Joseph Mallord William Turner, "Whalers" (circa 1845) (courtesy the Metropolitan Museum of Art)

It’s been an annual tradition since 1997: at the beginning of every January, the New Bedford Whaling Museum in Massachusetts hosts a 25-hour and three-day-long reading marathon of Herman Melville’s epic novel Moby-Dick (1851). Since the outbreak of the COVID-19 pandemic, the event has gone online, inviting Melville enthusiasts from around the globe to participate, and they came in the thousands.

The 2022 Moby-Dick Marathon will commence on January 7 and conclude on January 9. This week, the museum announced a star guest: actor Sam Waterston, most famous for his starring role as Jack McCoy on the television series Law & Order, will kick off the event with a reading of the novel’s opening chapter as Ishmael. Waterston happens to be an avid Melville fan; he previously read the part of Ishmael in a 2001 celebration of the 150th anniversary of Moby-Dick in western Massachusetts. Some local elected officials — including US Senator Ed Markey and New Bedford Mayor Jon Mitchell — have hopped on the Melville ship as well, and will also be reading from the novel. They will be joining hundreds of other readers who were selected through a draw in November.

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This year’s read-a-thon is special for another reason. It will coincide with the anniversary of Melville’s 1841 departure from the Port of New Bedford and Fairhaven aboard the whaleship Acushnet, the famed voyage that would become the inspiration for the author’s iconic work.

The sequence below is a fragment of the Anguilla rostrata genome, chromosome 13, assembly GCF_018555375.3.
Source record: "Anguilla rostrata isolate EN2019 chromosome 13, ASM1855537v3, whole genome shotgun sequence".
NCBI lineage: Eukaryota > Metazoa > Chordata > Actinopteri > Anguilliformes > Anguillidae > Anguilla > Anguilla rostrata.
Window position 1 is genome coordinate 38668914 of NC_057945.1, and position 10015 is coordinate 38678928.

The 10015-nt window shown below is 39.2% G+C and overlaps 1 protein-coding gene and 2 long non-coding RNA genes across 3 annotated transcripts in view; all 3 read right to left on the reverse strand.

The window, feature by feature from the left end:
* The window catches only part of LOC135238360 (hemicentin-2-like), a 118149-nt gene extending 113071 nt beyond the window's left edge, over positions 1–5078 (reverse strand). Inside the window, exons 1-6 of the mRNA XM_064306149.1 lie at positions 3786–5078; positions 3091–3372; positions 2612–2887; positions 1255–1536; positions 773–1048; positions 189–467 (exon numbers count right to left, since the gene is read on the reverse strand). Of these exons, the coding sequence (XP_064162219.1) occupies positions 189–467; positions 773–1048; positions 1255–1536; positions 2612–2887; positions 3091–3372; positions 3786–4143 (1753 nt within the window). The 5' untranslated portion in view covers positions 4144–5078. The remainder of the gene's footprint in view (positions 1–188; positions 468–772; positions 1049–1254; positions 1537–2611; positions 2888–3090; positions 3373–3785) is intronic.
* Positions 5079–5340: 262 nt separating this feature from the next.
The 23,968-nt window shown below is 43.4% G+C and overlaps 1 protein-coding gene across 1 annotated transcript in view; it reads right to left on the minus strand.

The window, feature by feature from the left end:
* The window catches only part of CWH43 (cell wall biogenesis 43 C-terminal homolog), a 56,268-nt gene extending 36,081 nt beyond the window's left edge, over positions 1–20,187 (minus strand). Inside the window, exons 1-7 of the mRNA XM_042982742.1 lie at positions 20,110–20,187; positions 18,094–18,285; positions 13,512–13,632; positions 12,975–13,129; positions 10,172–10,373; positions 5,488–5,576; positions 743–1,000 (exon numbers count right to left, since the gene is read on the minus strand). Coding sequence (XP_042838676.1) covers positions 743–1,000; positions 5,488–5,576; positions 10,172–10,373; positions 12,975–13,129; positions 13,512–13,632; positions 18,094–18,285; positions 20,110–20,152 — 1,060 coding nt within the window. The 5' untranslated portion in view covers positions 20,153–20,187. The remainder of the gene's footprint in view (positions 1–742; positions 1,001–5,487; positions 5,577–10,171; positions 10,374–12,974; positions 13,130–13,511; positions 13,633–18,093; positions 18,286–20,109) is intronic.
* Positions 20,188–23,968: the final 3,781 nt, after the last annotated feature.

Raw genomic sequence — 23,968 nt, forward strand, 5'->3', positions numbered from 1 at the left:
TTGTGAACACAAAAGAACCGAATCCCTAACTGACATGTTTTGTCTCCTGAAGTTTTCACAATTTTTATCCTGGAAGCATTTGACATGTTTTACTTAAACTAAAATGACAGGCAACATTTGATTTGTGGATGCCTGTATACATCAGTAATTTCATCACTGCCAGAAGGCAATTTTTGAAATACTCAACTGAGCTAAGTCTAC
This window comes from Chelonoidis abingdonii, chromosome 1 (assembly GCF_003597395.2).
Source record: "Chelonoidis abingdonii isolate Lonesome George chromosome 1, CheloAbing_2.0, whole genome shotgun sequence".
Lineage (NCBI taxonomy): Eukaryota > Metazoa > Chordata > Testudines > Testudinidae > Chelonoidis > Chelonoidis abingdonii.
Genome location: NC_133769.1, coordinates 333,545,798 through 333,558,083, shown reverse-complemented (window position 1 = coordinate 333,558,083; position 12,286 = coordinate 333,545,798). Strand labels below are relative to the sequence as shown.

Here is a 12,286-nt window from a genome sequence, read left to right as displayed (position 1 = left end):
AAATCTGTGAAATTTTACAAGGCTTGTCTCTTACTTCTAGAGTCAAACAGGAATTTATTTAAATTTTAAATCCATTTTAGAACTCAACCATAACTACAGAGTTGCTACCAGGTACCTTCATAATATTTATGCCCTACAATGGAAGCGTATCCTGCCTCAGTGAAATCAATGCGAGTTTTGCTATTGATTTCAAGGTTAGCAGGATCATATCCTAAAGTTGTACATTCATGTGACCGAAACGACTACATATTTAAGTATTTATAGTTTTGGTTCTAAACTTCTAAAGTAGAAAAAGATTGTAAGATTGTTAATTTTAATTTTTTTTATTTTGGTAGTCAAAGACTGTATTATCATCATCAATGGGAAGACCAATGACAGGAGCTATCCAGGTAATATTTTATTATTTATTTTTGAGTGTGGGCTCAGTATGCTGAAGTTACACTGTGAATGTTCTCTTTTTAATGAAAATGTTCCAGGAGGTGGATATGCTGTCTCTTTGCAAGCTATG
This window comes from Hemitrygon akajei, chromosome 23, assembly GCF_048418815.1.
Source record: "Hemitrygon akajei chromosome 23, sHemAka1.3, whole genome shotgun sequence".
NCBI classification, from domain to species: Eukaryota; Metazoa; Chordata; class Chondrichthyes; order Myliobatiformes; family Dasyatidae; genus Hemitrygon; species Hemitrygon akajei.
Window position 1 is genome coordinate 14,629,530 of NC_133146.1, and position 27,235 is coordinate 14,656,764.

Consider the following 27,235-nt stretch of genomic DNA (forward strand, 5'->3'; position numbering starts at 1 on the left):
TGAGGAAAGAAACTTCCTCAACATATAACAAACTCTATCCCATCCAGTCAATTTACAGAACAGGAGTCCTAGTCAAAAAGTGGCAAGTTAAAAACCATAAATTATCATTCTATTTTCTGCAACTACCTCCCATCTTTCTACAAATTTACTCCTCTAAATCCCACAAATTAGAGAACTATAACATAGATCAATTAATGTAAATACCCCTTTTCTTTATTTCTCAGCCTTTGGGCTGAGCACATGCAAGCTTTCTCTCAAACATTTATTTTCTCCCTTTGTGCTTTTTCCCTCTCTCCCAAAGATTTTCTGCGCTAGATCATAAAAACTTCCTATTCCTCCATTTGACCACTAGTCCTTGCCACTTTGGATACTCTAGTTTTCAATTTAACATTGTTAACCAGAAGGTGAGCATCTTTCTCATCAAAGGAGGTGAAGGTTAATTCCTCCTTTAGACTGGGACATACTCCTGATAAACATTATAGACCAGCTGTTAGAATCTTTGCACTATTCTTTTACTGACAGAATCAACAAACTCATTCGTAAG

The event will also be held in conjunction with artist Christopher Volpe’s exhibition Loomings at the Whaling Museum. Taking its title from the first chapter of Moby-Dick, the exhibition draws parallels between the over-extraction of fossil fuels during the industrial age and Melville’s apocalyptic vision of the American quest. It does so through a series of haunting marine-themed paintings made with liquefied coal tar, a byproduct of the refinement of petroleum and the successor of whale oil, which was used to fuel ships and trains before the discovery of petroleum in 1856. Each work’s title quotes or alludes to Moby-Dick.

Christopher Volpe, “T’Gallant Sails” (2016), oil and tar on canvas, 36 x 48 inch (courtesy the artist and the New Bedford Whaling Museum)

In addition to the online reading, the museum will offer several related activities including conversations with scholars from the Melville Society Cultural Project (MSCP), a Melville-inspired trivia game, and more. After January 9, the reading will be played non-stop at the Whaling Museum’s theater, until next year’s Moby-Dick fest.

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Hakim Bishara

Hakim Bishara is a Senior Editor at Hyperallergic. He is also a co-director at Soloway Gallery, an artist-run space in Brooklyn. Bishara is a recipient of the 2019 Andy Warhol Foundation and Creative Capital...